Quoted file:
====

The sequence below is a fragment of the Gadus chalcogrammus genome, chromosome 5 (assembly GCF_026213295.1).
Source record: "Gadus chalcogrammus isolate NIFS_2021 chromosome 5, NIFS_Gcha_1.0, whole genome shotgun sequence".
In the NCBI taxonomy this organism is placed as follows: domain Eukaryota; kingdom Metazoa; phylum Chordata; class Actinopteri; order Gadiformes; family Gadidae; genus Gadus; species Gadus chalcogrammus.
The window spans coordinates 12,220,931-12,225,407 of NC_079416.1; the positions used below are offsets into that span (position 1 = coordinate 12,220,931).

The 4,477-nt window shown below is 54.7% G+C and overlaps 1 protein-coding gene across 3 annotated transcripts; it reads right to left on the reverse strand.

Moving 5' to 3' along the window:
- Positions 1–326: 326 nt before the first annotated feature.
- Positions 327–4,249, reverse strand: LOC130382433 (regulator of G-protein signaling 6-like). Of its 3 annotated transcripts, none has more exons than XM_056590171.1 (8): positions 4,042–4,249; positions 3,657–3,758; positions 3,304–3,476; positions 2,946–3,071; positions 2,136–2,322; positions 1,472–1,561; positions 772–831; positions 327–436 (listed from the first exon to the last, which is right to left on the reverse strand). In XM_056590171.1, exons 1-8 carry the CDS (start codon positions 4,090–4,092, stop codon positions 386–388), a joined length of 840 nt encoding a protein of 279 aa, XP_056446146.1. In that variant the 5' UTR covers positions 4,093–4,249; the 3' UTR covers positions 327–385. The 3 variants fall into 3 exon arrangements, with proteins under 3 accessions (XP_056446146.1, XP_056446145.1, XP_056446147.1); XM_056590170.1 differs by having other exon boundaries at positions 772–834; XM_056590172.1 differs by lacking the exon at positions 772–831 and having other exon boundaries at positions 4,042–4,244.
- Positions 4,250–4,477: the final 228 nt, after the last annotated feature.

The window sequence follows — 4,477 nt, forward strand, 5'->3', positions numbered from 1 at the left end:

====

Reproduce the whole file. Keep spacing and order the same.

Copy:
The sequence below is a fragment of the Gadus chalcogrammus genome, chromosome 5 (assembly GCF_026213295.1).
Source record: "Gadus chalcogrammus isolate NIFS_2021 chromosome 5, NIFS_Gcha_1.0, whole genome shotgun sequence".
In the NCBI taxonomy this organism is placed as follows: domain Eukaryota; kingdom Metazoa; phylum Chordata; class Actinopteri; order Gadiformes; family Gadidae; genus Gadus; species Gadus chalcogrammus.
The window spans coordinates 12,220,931-12,225,407 of NC_079416.1; the positions used below are offsets into that span (position 1 = coordinate 12,220,931).

The 4,477-nt window shown below is 54.7% G+C and overlaps 1 protein-coding gene across 3 annotated transcripts; it reads right to left on the reverse strand.

Moving 5' to 3' along the window:
- Positions 1–326: 326 nt before the first annotated feature.
- Positions 327–4,249, reverse strand: LOC130382433 (regulator of G-protein signaling 6-like). Of its 3 annotated transcripts, none has more exons than XM_056590171.1 (8): positions 4,042–4,249; positions 3,657–3,758; positions 3,304–3,476; positions 2,946–3,071; positions 2,136–2,322; positions 1,472–1,561; positions 772–831; positions 327–436 (listed from the first exon to the last, which is right to left on the reverse strand). In XM_056590171.1, exons 1-8 carry the CDS (start codon positions 4,090–4,092, stop codon positions 386–388), a joined length of 840 nt encoding a protein of 279 aa, XP_056446146.1. In that variant the 5' UTR covers positions 4,093–4,249; the 3' UTR covers positions 327–385. The 3 variants fall into 3 exon arrangements, with proteins under 3 accessions (XP_056446146.1, XP_056446145.1, XP_056446147.1); XM_056590170.1 differs by having other exon boundaries at positions 772–834; XM_056590172.1 differs by lacking the exon at positions 772–831 and having other exon boundaries at positions 4,042–4,244.
- Positions 4,250–4,477: the final 228 nt, after the last annotated feature.

The window sequence follows — 4,477 nt, forward strand, 5'->3', positions numbered from 1 at the left end: